Stanley No. 46 Skew Cutter Combination Plane or "Traut's Patent
Plow, Dado, Filletster & Match Plane"

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Stanley No. 46 Skew Cutter Combination Plane
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1882 Catalog Image of Stanley No. 46 Skew Cutter Combination Plane (Type 1)2
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1898 Catalog Image of Stanley No. 46 Skew Cutter Combination Plane (Type 8)2
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1898 Catalog Image of Stanley No. 46 Skew Cutter Combination Plane (Type 10)3
No46DadoPlowPlane_1923.jpg (430949 bytes)
1923 Catalog Image of Stanley No. 46 Skew Cutter Combination Plane 4
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Reproduction Blade Set by St-James Bay Tool Co.
Features1: Skewed cutter, adjustable fence and depth stop, 10 to 12 interchangeable cutters (depending on vintage), spurs and slitter. Cutters came in a fitted wooden box.
Manufactured1: 1873 to 1942
Patents1: Dorn's 7/16/1872 (basic design)—Justus Traut's 3/4/1873 (redesign)-F.A. Rappleye's 10/24/1882 (slitting cutter)- Bodmer's 8/23/1910 (spurs)
Dimensions1: 10-1/2 inches long
Cutters1: 11 provided: 1/4, 3/16, 5/16, 3/8, 1/2, 5/8, 13/16, 7/8, 1-1/2 inch; 1/4 inch tongue cutter; 1-1/2 inch filletster cutter.
Construction1 Cast iron, rosewood handles and fence
Finish1: Japanned from 1873 to 1892; nickel plated in 1893 and later.
User Info1: Plow, dado, filletster, and rabbet plane. A great combination plane for dadoes due to the skewed cutter. Later models with improved spurs and fence are more practical for use.
Average Price1: $150 to $350
Types 3-7: $250 to $500 (1876 to 1895)
Type 2: $300 to $600 (1874 to 1875)
Type 1: $1000 to $1500 (1873)
Note1: Redesigned from Dorn's basic patent, eliminating the swing-out cutter. Quantity of cutters provided according to years of production is as follows:

1873 to 1883................. 10 cutters
1884 to 1918................ 11 cutters
1919 and later.............. 12 cutters

On the first four types, 1873 to 1883, Stanley supplied a cast iron depth stop that fit onto the standard depth stop stem with a screw and went over the main body. This feature has shown up on models as late as Type 7 (1896). See Type Study for illustration. This part is often missing and alone can sell for $50 to $150. Types 8 and later equipped with an additional outside fence.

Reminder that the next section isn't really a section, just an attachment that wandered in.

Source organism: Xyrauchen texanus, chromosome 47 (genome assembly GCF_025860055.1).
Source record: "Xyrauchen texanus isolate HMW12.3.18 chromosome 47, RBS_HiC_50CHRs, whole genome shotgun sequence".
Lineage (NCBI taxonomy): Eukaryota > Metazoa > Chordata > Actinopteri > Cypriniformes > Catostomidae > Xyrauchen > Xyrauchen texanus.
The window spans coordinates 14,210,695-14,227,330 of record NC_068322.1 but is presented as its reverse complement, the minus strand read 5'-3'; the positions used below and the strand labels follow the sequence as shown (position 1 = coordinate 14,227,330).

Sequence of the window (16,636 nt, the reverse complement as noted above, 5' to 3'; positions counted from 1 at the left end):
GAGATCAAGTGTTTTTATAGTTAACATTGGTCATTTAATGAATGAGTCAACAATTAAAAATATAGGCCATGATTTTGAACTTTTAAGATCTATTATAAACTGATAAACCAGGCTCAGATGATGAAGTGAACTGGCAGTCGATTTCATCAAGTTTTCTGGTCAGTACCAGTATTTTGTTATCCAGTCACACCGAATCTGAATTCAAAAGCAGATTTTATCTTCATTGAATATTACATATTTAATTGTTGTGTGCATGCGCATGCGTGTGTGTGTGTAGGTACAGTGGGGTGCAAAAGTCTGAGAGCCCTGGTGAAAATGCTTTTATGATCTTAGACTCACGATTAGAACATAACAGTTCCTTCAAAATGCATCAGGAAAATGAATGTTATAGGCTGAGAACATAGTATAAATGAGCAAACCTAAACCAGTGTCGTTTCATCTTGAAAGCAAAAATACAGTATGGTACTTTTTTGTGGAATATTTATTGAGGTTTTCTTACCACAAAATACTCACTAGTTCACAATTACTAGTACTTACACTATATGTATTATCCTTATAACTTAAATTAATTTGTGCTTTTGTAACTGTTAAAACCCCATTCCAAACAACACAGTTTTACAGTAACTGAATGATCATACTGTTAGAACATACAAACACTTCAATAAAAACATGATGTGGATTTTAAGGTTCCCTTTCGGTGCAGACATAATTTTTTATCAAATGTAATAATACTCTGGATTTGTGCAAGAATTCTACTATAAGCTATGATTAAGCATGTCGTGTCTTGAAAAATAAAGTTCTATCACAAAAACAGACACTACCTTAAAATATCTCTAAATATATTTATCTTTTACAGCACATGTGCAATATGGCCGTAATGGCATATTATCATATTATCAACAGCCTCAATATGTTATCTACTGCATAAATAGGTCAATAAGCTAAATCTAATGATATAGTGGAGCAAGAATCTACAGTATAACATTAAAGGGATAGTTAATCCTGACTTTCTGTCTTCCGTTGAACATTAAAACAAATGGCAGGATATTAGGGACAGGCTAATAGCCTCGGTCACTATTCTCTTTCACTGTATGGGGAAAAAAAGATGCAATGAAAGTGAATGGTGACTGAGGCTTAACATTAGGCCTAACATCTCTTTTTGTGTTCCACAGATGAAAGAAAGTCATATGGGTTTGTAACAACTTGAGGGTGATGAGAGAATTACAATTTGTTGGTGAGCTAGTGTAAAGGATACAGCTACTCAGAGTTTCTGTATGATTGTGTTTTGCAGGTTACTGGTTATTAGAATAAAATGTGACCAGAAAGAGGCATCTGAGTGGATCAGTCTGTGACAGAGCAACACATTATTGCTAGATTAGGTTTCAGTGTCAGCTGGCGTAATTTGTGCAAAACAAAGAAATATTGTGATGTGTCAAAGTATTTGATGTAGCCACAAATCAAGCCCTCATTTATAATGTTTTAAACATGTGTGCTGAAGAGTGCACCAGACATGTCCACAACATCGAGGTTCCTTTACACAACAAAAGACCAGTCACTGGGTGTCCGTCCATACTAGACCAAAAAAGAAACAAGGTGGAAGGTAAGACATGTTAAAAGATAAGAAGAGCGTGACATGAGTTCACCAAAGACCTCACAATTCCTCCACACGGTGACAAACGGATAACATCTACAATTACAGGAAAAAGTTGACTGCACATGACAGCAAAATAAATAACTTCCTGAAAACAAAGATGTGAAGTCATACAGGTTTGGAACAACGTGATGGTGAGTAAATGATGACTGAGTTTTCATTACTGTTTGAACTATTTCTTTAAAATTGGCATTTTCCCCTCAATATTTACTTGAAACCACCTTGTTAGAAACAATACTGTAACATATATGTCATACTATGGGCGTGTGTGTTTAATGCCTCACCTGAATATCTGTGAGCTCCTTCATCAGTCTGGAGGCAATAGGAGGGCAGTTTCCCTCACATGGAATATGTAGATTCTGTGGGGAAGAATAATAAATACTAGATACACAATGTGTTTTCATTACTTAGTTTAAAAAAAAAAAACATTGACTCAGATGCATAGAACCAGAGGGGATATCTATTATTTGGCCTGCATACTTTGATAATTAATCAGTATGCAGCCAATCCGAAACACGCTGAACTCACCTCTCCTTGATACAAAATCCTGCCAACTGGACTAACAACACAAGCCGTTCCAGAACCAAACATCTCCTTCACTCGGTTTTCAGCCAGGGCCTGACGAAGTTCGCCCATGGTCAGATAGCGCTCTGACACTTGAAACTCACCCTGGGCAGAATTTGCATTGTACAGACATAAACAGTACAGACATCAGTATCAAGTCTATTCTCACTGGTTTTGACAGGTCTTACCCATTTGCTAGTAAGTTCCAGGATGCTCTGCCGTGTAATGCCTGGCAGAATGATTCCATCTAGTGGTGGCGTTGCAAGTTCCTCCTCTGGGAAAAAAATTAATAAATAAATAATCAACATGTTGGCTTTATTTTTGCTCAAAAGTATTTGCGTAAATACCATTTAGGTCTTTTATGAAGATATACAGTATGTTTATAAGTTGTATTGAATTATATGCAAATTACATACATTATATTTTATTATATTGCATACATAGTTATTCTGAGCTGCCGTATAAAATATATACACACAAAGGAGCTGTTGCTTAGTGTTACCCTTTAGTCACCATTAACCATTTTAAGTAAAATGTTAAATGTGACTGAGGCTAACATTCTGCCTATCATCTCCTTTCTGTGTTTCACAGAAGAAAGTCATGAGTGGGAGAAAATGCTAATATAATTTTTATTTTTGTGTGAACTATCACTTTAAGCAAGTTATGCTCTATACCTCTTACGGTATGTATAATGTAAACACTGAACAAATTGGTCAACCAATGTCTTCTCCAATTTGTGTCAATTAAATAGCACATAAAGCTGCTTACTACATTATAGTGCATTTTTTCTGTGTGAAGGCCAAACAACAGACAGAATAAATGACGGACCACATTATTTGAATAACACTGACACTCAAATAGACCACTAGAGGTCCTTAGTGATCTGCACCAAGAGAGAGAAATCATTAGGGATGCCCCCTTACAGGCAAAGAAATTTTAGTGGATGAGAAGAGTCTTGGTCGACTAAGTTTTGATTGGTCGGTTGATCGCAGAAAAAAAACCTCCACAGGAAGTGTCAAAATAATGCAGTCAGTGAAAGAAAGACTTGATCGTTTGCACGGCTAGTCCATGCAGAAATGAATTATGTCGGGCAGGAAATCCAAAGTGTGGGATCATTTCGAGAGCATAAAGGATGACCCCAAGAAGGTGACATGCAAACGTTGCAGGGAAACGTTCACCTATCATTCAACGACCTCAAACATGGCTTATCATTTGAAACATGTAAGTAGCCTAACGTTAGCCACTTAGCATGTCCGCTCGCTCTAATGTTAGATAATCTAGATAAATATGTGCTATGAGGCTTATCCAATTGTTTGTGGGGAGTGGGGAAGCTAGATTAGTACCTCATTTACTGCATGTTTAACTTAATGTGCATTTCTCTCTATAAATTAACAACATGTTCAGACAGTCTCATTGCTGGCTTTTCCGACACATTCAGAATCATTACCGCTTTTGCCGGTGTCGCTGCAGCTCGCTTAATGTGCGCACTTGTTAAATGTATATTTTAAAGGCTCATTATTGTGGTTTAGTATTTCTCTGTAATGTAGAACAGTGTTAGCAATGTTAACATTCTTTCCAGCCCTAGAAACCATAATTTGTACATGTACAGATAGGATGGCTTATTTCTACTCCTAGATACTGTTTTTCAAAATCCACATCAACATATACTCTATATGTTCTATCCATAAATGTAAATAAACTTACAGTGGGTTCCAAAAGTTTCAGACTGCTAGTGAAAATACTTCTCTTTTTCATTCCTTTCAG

With regard to the standard depth stop, only one was provided. This fit either in the provision (hole with thumb-screw) on the main body or on the auxiliary sliding section. Enough boxed examples are known to document this point, as well as original catalog illustrations. Many people have thought that because there are two provisions, there should be two depth stops. This is not the case, as only one was provided. A slitter and rear depth stop were provided for the rear of the main frame. The No. 46 casting was used for the No. 47 plane. An add-on fence was provided for the auxiliary sliding section from 1873 to 1895. If two holes are found in the auxiliary sliding section, the fence is missing. This fence is also not interchangeable between early and later types as the screws used to attach it may be different. See Type Study on the No. 46 and Roger K. Smith's PTAMPIA, Vols. I & II.

1. Walter, John . "Antique & Collectable Stanley Tools, Guide to Identity and Value",   2nd Edition, 1996

2. The Stanley Catalog Collection, 1855 to 1898, The Astragal Press, Mendham, New Jersey
3. Wood, Jack P.  "Early 20th Century Stanley Tools, Price Guide". Contains reprints of the 1909 and 1926 Stanley Works Tool Catalogs.
4. Smith, Roger K., Reprint of Stanley Catalog No 120 orginally issued in 1923, "Carpenters' and Mechanics Tools", The Stanley Rule and & Level Plant, The Stanley Works, New Britain, Conn., U.S.A.
5. Lee, Leonard, "The Complete Guide to Sharpening", Taunton Press, Inc.,1995
6. Stanley No 46 Type 9,  Tool Collection of Gordon Muster . Very Fine Condition. Nickel is 70%.   Purchased in 1998 from local dealer Stan Faullin for $95. Purchased blade set for $110 from St-James Bay Tool Inc (had a 7 month wait for blades).